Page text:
2019 Honoree: Bernadine Baluta
Bernadine Baluta has worked as an advocate for justice for the underserved and homeless for over 50 years. She is kind and compassionate and continues to serve this population in her retirement. After graduating from the Geisinger School of Nursing, she held positions in hospitals in Connecticut and Berwick, as a private duty nurse, and as an instructor for adult nursing assistant programs. Ms. Baluta served as Captain in the Air Force Nurse Corps for 2 ½ years in Vietnam and San Antonio and as Captain in the Air Force Reserves for 5 years at the McGuire Air Force Base in New Jersey. She worked in an orphanage in San Antonio, then worked with the Navajo National Health Foundation as a staff nurse. Ms. Baluta retired in August 2018 after 35 years of caring for patients living in the Salvation Army, Ruth’s Place, and many other local shelters. Bernie Baluta facilitated extraordinary student experiences for 18 years at Wilkes University, Nesbitt School of Pharmacy. There, her colleagues and students witnessed how wonderfully she treated and cared for the homeless, fighting for justice and peace in this population. Each Christmas, Ms. Baluta encouraged students to fill 250 backpacks for the underserved and homeless. Ms. Baluta has given her time, her money, and her love in caring for these patients who are somehow forgotten in our society. She recognizes that everyone is a human being first, deserving of love, compassion, and justice.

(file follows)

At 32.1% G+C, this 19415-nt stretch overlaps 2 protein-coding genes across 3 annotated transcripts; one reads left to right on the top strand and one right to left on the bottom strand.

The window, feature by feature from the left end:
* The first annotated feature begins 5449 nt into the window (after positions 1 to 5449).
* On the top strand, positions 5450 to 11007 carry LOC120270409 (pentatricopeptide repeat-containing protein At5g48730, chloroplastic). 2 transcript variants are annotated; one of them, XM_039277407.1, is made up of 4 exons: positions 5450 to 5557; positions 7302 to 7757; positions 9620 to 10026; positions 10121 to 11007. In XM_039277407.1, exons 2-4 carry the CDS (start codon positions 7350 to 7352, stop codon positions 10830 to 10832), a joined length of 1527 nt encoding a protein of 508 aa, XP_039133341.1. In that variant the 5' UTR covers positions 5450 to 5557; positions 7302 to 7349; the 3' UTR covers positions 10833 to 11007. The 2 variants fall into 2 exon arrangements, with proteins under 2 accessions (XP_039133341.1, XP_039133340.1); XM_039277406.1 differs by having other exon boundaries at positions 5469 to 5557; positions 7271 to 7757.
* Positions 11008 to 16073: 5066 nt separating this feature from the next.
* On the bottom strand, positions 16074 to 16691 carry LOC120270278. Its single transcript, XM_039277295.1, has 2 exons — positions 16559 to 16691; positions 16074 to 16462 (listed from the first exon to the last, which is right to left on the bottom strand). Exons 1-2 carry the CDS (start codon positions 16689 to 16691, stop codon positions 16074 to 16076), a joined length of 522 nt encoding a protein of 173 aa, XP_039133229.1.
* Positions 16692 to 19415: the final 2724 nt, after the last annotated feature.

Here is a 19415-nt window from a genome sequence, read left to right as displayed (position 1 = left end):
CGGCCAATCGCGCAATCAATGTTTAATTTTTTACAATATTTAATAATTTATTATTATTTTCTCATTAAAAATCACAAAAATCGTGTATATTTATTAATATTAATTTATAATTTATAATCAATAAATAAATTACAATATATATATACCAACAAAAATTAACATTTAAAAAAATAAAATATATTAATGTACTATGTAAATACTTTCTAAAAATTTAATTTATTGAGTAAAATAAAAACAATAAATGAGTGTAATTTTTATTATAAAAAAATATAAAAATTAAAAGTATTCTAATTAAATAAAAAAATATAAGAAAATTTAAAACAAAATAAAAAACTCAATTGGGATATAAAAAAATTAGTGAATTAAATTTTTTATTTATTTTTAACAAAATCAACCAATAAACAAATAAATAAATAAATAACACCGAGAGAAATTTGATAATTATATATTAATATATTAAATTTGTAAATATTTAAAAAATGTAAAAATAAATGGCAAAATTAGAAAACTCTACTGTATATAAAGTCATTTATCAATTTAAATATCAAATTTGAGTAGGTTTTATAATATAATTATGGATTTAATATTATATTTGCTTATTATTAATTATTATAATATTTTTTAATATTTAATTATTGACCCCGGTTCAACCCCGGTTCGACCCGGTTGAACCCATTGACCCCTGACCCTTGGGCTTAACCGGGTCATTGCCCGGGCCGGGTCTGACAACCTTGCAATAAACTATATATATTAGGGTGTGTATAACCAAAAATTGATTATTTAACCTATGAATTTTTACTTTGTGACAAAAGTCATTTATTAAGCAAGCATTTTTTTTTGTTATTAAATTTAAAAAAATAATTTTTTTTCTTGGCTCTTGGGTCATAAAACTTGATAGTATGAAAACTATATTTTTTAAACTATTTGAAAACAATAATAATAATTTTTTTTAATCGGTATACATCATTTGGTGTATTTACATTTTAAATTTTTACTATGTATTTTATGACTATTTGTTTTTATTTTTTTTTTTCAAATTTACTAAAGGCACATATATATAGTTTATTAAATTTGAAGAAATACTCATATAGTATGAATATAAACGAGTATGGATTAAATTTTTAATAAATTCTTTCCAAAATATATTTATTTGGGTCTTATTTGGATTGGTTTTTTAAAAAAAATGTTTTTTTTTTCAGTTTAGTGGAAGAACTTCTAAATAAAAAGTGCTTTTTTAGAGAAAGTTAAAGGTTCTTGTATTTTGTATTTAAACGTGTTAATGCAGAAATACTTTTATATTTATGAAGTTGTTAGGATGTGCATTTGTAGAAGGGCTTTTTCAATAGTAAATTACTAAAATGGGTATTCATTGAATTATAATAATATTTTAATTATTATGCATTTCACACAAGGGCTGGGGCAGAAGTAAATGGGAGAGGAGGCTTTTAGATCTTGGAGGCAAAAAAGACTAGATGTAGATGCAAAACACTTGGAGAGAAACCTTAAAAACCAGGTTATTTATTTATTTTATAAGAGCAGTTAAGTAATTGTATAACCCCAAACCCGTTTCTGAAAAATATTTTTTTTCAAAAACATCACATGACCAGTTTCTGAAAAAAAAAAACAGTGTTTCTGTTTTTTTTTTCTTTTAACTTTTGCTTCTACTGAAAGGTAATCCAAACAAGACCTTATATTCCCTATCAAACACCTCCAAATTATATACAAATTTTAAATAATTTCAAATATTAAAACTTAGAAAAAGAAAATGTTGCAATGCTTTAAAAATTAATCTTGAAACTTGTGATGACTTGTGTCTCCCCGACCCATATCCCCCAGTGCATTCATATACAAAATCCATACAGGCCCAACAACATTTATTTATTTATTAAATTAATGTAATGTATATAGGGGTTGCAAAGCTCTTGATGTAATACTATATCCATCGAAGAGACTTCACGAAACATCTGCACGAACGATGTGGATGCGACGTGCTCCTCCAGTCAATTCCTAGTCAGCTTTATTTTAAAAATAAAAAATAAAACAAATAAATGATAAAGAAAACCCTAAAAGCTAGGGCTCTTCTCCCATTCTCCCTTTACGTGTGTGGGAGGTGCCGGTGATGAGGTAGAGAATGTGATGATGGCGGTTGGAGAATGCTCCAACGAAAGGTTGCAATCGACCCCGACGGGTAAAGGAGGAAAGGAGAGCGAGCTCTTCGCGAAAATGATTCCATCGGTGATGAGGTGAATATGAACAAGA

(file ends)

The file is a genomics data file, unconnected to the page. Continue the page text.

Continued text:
2019 Honorees: Gary and Denise Williams
Gary and Denise have been married for five years and between them are the proud parents of five children and five grandchildren—Cameron, Maya, Natalie, Ryder and Jacob. Denise currently works full-time for St. Therese’s Church in Shavertown as the Coordinator of Religious Education. She has a certification in Lay Ministry and is a Mercy Associate. Denise has helped coordinate the Commission on Economic Opportunity’s “Penny Wars for the Poor” for over twenty years. Denise is very actively involved with Fair Districts PA, a nonpartisan citizens group working to stop gerrymandering in our state, serving as the coordinator of the Luzerne County chapter, and as a team member for accumulating municipal resolutions in favor of an independent citizens commission to draw fair election districts statewide. Until his retirement from the banking industry, Gary had little involvement in volunteer activities. However, that gradually changed as he took on more and more roles in the community. Gary currently serves on the boards of The Back Mountain Memorial Library, Dinners for Kids, Luzerne County Head Start, Meals on Wheels, The McGlynn Center, and Pocono Northeast Resource Conservation & Development Council. He also drives for Meals on Wheels, Dinners for Kids, and the American Cancer Society. In addition, he is a volunteer tax preparer for CEO, a tutor at the McGlynn Center, a member of St. Therese’s Social Justice Committee, and a Court Appointed Special Advocate (CASA) in Luzerne County. In their spare time, Denise and Gary enjoy golfing, reading and most importantly watching their five grandkids grow up healthy and happy!